Some of my favourite winged friends are bees. Bees are cute, scary and an integral part of the life cycle. Where would we be without them? They pollinate the plants of the world thus being symbolic of fertility and many make delicious honey too. Even life itself is likened to their honey as a metaphor – how sweet it is! On a personal note, they just make me happy when I see them. So in honour of the bee, this post touches on the subject of their symbolism in Hindu culture, their current dilemma in the world and some of my own opinions about them.
Rich in symbolism, bees throughout many cultures and human history are used as symbols to help us to understand the intricacies of life. In Hinduism, the bee is a very powerful symbol. For instance, Vishnu who is known in Hinduism as the preserver of the universe is sometimes depicted as a bee on a lotus flower and Krishna who is known to be the 9th descent of or avatar of Vishnu has a blue bee in the middle of his forehead. Plus a quite stirring image is The Kama who with a bow-string of bees is the god of love – oh the sting of love!
Not only in visual imagery are bees in Hindu culture, they are found in the words of some very old texts including The Upanishads dating back to 5000 – 7000 years ago. In the CHANDOGYA Upanishad, the metaphor of the bee and its honey explain the concept of THAT ARE THOU to the student.
„As the bees make honey by gathering juices from many flowering plants and trees, and as these juices reduced to one honey do not know from what flowers they severallycome…”
In the BRIHADARANYAKA the earth itself, its beings and even the elements are explained as the honey of life –
”This earth is honey for all beings, all beings are honey for this earth. The intelligent, immortal being, the soul of this earth, and the intelligent, immortal being, the soul in the individual being – each is honey to the other.”
It continues on with this symbolism and is found in other examples as well. How beautiful the metaphor that these teachings make clear in imagery our relationship to each other, to the whole of life on earth and our relationship with the earth itself.
The bees dilemma
Our relationship with the bee is critical to life and sadly largely due to our influence, they are themselves in a crisis worldwide. What seems even sadder but perhaps necessary to stir people into action is relating their crisis (which is our crisis) in economic terms. An article entitled World Relies on Endangered Bees for 153 Billion Euros written on 28 May 2009 equates this crisis in the loss of currency. Nonetheless, it is informative and additionally, there are many, many links to interesting articles about bees and their future on the article page itself. For further reading on the bees dilemma, as well as other plants and insects, you can find many of the ”red lists” as PDFs available for download from the internet. Searching the internet for the phrase – bees red list pdf (add your country or continent to narrow results.)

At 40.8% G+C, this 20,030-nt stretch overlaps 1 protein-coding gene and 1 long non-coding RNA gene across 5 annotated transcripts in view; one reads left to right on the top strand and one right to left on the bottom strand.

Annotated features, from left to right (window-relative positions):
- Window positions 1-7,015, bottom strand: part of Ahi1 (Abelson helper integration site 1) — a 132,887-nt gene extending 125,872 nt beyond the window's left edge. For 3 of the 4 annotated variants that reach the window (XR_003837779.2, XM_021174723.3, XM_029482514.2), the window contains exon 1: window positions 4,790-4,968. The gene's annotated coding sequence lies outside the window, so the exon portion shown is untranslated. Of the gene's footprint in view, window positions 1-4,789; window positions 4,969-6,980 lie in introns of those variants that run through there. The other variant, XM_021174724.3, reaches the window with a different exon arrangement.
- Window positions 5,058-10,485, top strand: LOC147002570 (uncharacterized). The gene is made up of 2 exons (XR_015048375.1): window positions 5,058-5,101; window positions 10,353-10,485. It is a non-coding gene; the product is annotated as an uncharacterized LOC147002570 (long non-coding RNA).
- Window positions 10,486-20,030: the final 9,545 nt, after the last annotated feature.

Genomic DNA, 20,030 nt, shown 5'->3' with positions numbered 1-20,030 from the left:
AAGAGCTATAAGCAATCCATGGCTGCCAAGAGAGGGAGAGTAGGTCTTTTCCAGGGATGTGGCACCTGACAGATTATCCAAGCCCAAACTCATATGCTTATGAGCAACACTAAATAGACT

So that brings us to the question – What can we do for the bees?
First what comes to mind is to of course plant a simple garden. It does not need to be large and there are so many plants that do not require a great amount of effort since they are drought resistant and hardy that attract bees specifically caryopteris, echinacea and sunflowers for starters. Another great bee attractor that may require a little more watering on your part is a few of the Salvia varieties, especially Salvia East Friesland and Salvia Patens. (Specific plant info requires a more detailed post…it’s on my list now :))
Just imagine that everyone on this earth planted 1 plant each in their city environment and multiply that by the world population and voila! That’s a lot of plants..um yes we’re talking billions. If you don’t know how to plan or build a garden read some of our gardening how-to’s a three part series of articles:
The other thing you can do is to make use of organic methods when caring for them. Also talking about this subject with your friends and family will spread awareness and sensitivity on this subject. You can even keep bees in a city environment, read about the effects this is having in Paris here.
Finally, we can all take simple actions that will make a difference. For instance, picking up litter you see and throw it in the bin is a nice way to show your thanks to the earth that you care for her. Live by example. In fact after writing this I came across a book by Michael Schacker that thinks we literally need „Plan Bee” his book is about the crisis and what we can do about (have not read it yet since I just found it now!) anyway it is A Spring without Bees: How Colony Collapse Disorder Has Endangered Our Food Supply.
Have any suggestions of what we can do to help the bees? Please share them by commenting.
Remember that in this dance of life on earth, bees play an integral role. Here is a beautiful video shared by Stella G on Vimeo entitled Dancing Bees set to music.
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A version of this post was originally published on Your Balcony Garden, the author’s former gardening blog. If you like this post please share with your friends.